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CHANGSHA - Chinese scientists identified seven major clades of critically-endangered wild Chinese giant salamander in China, with three clades inhabiting Hunan"s Zhangjiajie, a major origin area of the world"s existing largest amphibian.
The paper, published online in the journal Ecology and Evolution, depicts a relatively-intact distribution map of Chinese giant salamander"s clades in natural species range and suggests that the release of giant salamanders back into the wild should match their genetic differences.
A total of 320 wild samples were collected from 33 localities covering the most of its native distribution range of giant salamanders. Seven clades were determined in the study, based on wide geographic sampling as well as sequence alignment of mitochondrial DNA and nuclear DNA.
The paper"s first author Liang Zhiqiang, an associate researcher at the Hunan Fisheries Science Institute, said that the study filled the gaps in the genetic diversity of wild giant salamanders in six provinces, including Hunan and Jiangxi, and provides much-needed genetic background information for the conservation of wild giant salamanders in these provinces.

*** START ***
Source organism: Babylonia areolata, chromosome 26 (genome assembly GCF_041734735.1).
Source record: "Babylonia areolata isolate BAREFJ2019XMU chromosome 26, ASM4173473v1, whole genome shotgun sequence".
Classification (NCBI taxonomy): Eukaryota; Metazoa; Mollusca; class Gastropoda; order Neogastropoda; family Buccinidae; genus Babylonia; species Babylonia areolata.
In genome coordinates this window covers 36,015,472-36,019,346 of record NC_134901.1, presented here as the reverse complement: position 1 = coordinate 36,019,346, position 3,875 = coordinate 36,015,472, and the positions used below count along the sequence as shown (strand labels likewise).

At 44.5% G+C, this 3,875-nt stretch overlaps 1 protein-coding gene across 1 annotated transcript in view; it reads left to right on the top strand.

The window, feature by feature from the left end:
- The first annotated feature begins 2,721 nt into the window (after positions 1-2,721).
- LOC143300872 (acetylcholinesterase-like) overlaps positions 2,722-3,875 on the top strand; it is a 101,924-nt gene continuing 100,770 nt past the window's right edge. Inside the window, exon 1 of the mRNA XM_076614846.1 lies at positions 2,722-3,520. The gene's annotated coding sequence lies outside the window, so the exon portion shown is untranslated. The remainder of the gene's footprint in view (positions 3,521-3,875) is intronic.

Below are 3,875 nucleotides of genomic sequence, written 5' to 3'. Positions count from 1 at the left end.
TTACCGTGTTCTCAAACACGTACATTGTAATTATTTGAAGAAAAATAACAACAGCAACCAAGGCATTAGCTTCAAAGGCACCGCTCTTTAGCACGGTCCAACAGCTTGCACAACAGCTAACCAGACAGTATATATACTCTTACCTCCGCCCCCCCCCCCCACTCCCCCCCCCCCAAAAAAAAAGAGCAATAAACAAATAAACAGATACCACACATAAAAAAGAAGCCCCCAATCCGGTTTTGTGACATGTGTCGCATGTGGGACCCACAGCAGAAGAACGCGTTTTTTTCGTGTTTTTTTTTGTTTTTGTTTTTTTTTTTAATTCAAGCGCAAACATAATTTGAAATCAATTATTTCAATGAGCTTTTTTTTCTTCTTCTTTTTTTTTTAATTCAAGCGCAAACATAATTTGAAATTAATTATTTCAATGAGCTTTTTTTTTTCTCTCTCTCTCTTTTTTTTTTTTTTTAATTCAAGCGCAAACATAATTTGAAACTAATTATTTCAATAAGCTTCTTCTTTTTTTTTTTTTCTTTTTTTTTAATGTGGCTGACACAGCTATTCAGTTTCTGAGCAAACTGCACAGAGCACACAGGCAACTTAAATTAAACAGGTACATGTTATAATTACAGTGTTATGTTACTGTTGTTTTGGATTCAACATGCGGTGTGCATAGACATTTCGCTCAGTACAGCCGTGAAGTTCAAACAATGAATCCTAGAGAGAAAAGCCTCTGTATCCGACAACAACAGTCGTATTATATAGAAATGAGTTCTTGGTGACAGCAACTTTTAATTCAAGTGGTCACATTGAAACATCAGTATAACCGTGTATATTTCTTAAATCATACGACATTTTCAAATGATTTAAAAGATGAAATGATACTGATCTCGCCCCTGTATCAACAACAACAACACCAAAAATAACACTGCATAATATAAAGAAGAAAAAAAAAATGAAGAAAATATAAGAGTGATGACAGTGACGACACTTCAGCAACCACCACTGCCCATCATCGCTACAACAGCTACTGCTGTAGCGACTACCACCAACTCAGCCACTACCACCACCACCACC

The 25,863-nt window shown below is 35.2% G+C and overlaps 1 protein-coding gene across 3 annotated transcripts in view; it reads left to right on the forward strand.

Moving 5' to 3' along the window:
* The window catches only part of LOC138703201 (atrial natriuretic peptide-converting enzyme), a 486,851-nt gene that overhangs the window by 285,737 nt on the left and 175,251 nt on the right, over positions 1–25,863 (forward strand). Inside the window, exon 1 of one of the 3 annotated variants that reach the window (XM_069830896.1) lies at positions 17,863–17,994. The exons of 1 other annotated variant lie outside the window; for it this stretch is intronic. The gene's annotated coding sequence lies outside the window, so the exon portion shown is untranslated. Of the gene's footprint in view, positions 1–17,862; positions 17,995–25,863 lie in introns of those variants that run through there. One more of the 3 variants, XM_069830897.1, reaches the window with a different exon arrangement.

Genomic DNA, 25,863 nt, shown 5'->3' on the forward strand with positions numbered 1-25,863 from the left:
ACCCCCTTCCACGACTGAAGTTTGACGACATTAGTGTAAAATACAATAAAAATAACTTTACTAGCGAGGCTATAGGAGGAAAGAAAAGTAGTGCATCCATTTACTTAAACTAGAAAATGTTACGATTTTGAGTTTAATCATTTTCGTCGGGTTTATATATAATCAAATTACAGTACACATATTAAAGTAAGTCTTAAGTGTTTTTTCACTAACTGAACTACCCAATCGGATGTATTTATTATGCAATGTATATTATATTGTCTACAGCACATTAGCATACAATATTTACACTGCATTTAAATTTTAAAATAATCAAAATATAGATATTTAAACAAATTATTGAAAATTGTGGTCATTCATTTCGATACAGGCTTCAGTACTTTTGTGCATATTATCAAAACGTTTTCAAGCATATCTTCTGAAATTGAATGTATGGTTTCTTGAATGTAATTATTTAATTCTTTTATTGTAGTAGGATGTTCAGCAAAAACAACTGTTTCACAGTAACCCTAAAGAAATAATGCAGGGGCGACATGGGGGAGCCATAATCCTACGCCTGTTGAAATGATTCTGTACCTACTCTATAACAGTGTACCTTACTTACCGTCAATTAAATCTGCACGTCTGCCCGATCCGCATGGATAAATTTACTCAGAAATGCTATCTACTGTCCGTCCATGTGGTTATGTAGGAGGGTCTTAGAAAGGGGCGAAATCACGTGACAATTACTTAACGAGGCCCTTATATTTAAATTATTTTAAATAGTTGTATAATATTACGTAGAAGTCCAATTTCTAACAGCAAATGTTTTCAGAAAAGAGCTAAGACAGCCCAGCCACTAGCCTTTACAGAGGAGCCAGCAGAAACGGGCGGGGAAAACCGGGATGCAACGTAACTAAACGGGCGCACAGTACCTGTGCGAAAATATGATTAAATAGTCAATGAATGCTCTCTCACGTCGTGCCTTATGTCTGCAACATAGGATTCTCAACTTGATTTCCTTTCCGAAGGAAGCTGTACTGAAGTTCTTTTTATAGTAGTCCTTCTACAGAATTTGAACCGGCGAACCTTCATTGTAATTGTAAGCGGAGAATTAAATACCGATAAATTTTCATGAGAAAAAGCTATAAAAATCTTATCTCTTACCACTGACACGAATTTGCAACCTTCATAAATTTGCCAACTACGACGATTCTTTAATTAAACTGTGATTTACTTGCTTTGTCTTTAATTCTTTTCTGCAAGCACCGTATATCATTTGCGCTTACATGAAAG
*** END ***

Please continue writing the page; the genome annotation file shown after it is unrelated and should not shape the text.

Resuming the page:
"It is rare that there are three clades in one single area and the finding can help improve monitoring programs and develop conservation strategies for the species in Zhangjiajie," Liang said.
"Although the release of captive-reared individuals into the wild could have a positive effect on giant salamanders, negative effects are also possible. For instance, the introduction of individuals with non-native genotypes might lead to loss of local adaptations and native genetic variability.
"Genetic testing is needed before releasing giant salamanders into the wild to ensure that they are part of the local clades," Liang said.
Since 2002, the National Giant Salamander Nature Reserve of Zhangjiajie, of central China"s Hunan Province, has released more than 20,000 farm-reared baby salamanders into the wild. Microchips are implanted under the skin of the released salamanders to record information such as gender and breeding time, and to establish their genetic files.
"The chips are equivalent to the ID cards of the giant salamanders, which can find matches in the gene storehouse to help guarantee genetic purity of the local wild giant salamander population," said Deng Zhiyong, head of the protection section in the reserve.